Manage Email Like a Boss

Email is a necessary evil that isn’t going away, at least not until Paul Graham’s request is fulfilled. In the interim, my advice is to manage email like a boss. Well, like a good boss that’s savvy and effective.

Here are some tips to manage email:

  • Use Gmail (yes, especially for business) with the web interface as the primary means and the Microsoft Exchange emulation for IMAP support on the iPhone
  • Install the ‘Send and Archive’ button from Gmail Labs so that when you reply to an email it is also removed from the inbox
  • Install the ‘Auto-advance’ Gmail Labs option so that whenever you act on an email it automatically takes you to the next email
  • Install the ‘Hide Unread Counts’ Gmail Labs option so that you aren’t constantly distracted when new email arrives
  • Follow Getting Things Done (GTD) by David Allen and never read the same email twice in your inbox. Either reply right away if it’ll take less than two minutes or file it into the appropriate folder.
  • Don’t reply to every email — that’s right, if you get an email and don’t want to reply, archive it right away instead of letting it sit there and fester.

I’ve been doing Inbox Zero nightly for over three years with this approach and it’s worked great. Inbox Zero doesn’t mean you’ve replied to every email, rather, it means that every email is moved out of your inbox on a daily basis. Manage email like a boss and you’ll be glad you did.

What else? What are some other best practices for managing email?

8 thoughts on “Manage Email Like a Boss

  1. If they require a longer response and you file them away, when and how do you return to them? How do you remind yourself that you have unattended messages in a folder somewhere?

    1. Kyle, I had this same issue. I started starring messages with two different kinds of stars — one meaning “read later” and the other meaning “respond later” — and then using priority inbox to keep my starred messages visible.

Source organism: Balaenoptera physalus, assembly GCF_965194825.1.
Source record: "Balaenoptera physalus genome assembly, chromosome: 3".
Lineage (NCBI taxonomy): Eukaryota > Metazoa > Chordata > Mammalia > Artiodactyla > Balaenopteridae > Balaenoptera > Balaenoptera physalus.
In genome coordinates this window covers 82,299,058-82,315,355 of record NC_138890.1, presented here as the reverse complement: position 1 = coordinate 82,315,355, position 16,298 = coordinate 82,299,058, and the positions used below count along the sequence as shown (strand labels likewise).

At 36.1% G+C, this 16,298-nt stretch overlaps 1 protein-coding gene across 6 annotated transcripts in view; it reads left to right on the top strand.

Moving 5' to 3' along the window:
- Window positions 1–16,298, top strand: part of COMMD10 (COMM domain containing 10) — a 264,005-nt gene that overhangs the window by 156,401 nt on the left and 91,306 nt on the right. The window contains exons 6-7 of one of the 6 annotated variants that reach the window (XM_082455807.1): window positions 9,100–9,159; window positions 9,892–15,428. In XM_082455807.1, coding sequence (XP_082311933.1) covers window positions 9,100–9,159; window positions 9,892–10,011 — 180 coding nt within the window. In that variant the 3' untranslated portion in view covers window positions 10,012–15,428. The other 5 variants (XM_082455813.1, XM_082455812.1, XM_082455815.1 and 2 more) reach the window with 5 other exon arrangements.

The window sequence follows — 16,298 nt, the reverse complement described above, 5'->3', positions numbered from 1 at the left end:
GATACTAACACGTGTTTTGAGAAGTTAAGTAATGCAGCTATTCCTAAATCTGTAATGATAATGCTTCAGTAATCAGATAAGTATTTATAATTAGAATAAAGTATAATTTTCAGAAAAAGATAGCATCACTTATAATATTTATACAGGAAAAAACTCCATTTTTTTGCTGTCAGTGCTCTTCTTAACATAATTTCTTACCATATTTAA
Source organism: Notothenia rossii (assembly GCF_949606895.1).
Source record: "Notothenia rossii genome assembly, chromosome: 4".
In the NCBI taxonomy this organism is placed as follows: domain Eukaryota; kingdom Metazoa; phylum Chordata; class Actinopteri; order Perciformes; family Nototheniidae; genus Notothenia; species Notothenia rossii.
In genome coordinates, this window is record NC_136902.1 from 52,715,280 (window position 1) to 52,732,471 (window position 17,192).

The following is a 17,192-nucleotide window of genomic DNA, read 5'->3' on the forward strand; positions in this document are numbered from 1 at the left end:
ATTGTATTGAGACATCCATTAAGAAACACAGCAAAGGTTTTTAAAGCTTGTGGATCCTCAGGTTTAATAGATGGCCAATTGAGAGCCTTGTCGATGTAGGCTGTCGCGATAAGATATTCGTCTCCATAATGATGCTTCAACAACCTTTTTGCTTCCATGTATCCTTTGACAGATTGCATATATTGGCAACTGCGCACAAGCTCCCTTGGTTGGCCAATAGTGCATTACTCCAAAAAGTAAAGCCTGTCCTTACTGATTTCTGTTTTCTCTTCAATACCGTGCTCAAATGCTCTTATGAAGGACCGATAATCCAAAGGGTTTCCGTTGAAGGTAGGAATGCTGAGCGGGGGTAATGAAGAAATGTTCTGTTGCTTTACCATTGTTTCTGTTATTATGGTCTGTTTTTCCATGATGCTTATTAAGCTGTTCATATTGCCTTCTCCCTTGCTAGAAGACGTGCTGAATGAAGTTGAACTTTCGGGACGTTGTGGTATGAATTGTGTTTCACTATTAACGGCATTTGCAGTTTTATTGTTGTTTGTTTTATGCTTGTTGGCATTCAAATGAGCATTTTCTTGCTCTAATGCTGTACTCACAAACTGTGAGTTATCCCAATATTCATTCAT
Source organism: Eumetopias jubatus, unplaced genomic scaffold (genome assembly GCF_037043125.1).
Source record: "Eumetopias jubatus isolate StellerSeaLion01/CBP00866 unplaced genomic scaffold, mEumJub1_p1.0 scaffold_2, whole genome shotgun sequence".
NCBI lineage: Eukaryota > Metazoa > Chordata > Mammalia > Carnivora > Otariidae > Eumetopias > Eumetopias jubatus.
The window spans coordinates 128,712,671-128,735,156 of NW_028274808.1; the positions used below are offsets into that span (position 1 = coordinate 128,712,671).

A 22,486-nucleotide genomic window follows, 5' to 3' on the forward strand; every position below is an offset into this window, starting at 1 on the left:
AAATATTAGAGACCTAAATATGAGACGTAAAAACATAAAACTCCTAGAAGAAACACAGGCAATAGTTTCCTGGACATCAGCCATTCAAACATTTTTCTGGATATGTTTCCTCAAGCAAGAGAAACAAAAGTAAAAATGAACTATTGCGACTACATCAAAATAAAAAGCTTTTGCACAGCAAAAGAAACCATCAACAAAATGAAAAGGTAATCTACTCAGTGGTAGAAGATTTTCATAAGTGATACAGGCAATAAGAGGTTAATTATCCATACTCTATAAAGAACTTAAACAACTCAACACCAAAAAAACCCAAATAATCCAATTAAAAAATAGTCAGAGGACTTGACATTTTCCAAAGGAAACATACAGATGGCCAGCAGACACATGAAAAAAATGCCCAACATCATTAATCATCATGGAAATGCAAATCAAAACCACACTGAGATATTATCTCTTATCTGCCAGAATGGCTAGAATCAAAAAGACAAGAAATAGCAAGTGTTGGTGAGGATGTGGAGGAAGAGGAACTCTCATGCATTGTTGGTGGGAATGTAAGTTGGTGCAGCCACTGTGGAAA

1. Hi Bradley – how do you use two different kinds of stars? I didn’t know it was possible…

  2. I have found my Sanebox a great gmail tool for productivity. It learns your patterns and also separates unimportant email from your inbox.

    Worth trying if you get too many group or low importance emails.

  3. Hey David – I posted “Gooru’s Top 5 Ways to Save Time in Gmail” this morning ( and a friend directed me to your blog post from yesterday. Great minds think alike!

    I really like your list and I’m sure your perspective is quite different from mine. I think my favorite in your list is “Send and Archive”, which I have never tried but I can see how removing that message from your inbox can be a big psychological hurdle to clear. And its archived so its not gone forever.

    I see an interesting correlation with the chapter in Tim Ferriss’ Four Hour Work Week where he discusses covering all potential scenarios in your emails, so that people can carry a task through to completion and not have to come back to you asking questions along the way.

    I just added the lab – thanks for the tip!

  4. Reblogged this on Robert's ideas and commented:
    I also have the rule that I reply to e-mail twice per day, unless I am in a project phase requiring immediate responses.

  5. Another piece of email management advice would be to elicit less traffic in the first place.

    Unsubscribe from unwanted lists.

    Politely request that people stop sending – and copying you in on – unnecessary emails that you do not want or need. Alternatively ask them what – specifically – they expect you to do.

    Use the telephone when appropriate.

    For 13 years Emailogic email management training has been changing people’s behaviour around email. After attending our training delegates cut their inboxes by 40%, reduce traffic by 25% as well as saving on average 31 minutes per day on the time they spend managing their email.

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